The first railway in Sierra Leone opened in 1897. It was a 2ft 6in (762mm) gauge line from the capital, Freetown, running for a distance of 11km to Wellington. This formed the basis of the Sierra Leone Government Railways, which reached a total route length of around 500km by 1930.
The railways were well maintained into the 1950s and modernisation was put in hand. However, changing circumstances led to gradual decline and closure, with the last section ceasing operation in 1974. In the early part of the 21st century, some of the original equipment (locomotives and rolling stock) was rediscovered in an abandoned workshop near the docks in Freetown. Much of this has since been restored for static display in a new National Railway Museum.
A separate railway, of 3ft 6in (1067mm) gauge, was opened in 1933 by the Sierra Leone Development Company to connect its iron ore mine at Marampa with the port of Pepel, a distance of 85km. Iron ore extraction ceased in the 1990s as a result of rebel activity in the area. In the early 20th century a 62km section of the line from Pepel to Rogberi was reopened to serve bauxite extraction at Port Loko. The line was rebuilt partly using materials from the Rogberi to Marampa section.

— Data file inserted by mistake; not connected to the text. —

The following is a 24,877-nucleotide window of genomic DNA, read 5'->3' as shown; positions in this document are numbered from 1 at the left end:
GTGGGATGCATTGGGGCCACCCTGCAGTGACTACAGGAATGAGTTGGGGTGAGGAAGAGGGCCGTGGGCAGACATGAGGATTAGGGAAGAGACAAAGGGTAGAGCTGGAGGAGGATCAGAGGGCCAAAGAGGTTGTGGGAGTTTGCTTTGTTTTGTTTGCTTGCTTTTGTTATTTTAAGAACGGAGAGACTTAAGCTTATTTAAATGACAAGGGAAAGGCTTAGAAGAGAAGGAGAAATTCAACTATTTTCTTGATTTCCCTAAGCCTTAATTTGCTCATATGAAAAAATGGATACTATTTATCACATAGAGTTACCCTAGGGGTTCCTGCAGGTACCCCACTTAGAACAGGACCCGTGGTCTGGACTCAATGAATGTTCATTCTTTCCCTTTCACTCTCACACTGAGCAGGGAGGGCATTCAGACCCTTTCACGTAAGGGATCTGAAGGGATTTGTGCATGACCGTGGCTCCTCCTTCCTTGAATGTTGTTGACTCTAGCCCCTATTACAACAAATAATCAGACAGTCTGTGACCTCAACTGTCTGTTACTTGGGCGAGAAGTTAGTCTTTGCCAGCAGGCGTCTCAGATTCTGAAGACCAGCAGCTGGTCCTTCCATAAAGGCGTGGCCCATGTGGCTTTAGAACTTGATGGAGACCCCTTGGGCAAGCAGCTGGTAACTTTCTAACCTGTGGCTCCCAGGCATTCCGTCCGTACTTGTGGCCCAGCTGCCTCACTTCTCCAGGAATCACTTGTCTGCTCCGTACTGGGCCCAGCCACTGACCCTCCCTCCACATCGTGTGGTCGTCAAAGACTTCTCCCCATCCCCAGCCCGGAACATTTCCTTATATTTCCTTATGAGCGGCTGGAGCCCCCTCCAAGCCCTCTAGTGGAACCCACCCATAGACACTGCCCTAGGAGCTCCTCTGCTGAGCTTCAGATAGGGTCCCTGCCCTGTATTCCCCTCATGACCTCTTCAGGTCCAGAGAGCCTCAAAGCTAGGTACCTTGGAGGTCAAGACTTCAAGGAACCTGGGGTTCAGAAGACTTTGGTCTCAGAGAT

In 2009, African Minerals Limited (AML) obtained a lease for the entire railway from Pepel to Marampa. Rehabilitation and reinstatement followed, together with a 120km extension to a new mine in the Tonkolili area. The line was completed in 2011, with full commercial operation commencing in 2012. The mine and railway were acquired by Shandong Iron & Steel in 2015.
Around 2012, the Marampa mine was reopened by London Mining, shipping ore via the AML railway. The mine was acquired by Timis Mining Corporation in 2014.
Flag image from CIA World Factbook